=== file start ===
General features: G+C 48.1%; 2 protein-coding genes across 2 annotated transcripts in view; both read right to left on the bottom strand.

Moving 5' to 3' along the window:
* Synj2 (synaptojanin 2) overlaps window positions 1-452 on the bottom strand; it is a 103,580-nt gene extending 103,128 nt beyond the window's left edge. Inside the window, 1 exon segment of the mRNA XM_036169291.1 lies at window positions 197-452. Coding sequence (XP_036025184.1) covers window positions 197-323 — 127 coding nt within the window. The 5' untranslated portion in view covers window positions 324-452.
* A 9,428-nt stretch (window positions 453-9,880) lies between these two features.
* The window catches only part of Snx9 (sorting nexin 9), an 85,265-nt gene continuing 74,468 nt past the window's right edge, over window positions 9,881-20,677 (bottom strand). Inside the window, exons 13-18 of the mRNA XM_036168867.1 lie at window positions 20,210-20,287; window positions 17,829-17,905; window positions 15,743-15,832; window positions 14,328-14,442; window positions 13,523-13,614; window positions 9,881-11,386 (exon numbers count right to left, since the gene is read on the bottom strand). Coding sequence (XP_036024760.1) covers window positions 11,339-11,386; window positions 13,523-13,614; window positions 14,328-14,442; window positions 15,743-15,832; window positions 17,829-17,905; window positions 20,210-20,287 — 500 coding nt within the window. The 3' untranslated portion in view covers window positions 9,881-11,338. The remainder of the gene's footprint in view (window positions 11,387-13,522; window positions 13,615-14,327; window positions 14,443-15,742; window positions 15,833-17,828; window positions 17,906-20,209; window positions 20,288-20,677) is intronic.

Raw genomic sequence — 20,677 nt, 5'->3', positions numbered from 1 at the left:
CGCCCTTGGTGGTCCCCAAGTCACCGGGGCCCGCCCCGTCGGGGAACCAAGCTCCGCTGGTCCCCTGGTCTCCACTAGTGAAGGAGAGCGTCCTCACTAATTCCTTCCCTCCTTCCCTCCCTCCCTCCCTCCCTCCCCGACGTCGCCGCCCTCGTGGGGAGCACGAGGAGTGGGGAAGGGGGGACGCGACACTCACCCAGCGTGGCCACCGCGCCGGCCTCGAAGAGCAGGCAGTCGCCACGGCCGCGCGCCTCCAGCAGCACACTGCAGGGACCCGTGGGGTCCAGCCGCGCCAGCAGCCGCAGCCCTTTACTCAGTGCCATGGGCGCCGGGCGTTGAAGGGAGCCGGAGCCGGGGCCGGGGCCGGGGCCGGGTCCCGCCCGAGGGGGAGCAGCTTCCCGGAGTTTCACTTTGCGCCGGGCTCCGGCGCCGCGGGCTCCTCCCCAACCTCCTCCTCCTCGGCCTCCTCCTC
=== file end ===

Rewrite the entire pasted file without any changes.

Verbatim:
General features: G+C 48.1%; 2 protein-coding genes across 2 annotated transcripts in view; both read right to left on the bottom strand.

Moving 5' to 3' along the window:
* Synj2 (synaptojanin 2) overlaps window positions 1-452 on the bottom strand; it is a 103,580-nt gene extending 103,128 nt beyond the window's left edge. Inside the window, 1 exon segment of the mRNA XM_036169291.1 lies at window positions 197-452. Coding sequence (XP_036025184.1) covers window positions 197-323 — 127 coding nt within the window. The 5' untranslated portion in view covers window positions 324-452.
* A 9,428-nt stretch (window positions 453-9,880) lies between these two features.
* The window catches only part of Snx9 (sorting nexin 9), an 85,265-nt gene continuing 74,468 nt past the window's right edge, over window positions 9,881-20,677 (bottom strand). Inside the window, exons 13-18 of the mRNA XM_036168867.1 lie at window positions 20,210-20,287; window positions 17,829-17,905; window positions 15,743-15,832; window positions 14,328-14,442; window positions 13,523-13,614; window positions 9,881-11,386 (exon numbers count right to left, since the gene is read on the bottom strand). Coding sequence (XP_036024760.1) covers window positions 11,339-11,386; window positions 13,523-13,614; window positions 14,328-14,442; window positions 15,743-15,832; window positions 17,829-17,905; window positions 20,210-20,287 — 500 coding nt within the window. The 3' untranslated portion in view covers window positions 9,881-11,338. The remainder of the gene's footprint in view (window positions 11,387-13,522; window positions 13,615-14,327; window positions 14,443-15,742; window positions 15,833-17,828; window positions 17,906-20,209; window positions 20,288-20,677) is intronic.

Raw genomic sequence — 20,677 nt, 5'->3', positions numbered from 1 at the left:
CGCCCTTGGTGGTCCCCAAGTCACCGGGGCCCGCCCCGTCGGGGAACCAAGCTCCGCTGGTCCCCTGGTCTCCACTAGTGAAGGAGAGCGTCCTCACTAATTCCTTCCCTCCTTCCCTCCCTCCCTCCCTCCCTCCCCGACGTCGCCGCCCTCGTGGGGAGCACGAGGAGTGGGGAAGGGGGGACGCGACACTCACCCAGCGTGGCCACCGCGCCGGCCTCGAAGAGCAGGCAGTCGCCACGGCCGCGCGCCTCCAGCAGCACACTGCAGGGACCCGTGGGGTCCAGCCGCGCCAGCAGCCGCAGCCCTTTACTCAGTGCCATGGGCGCCGGGCGTTGAAGGGAGCCGGAGCCGGGGCCGGGGCCGGGGCCGGGTCCCGCCCGAGGGGGAGCAGCTTCCCGGAGTTTCACTTTGCGCCGGGCTCCGGCGCCGCGGGCTCCTCCCCAACCTCCTCCTCCTCGGCCTCCTCCTC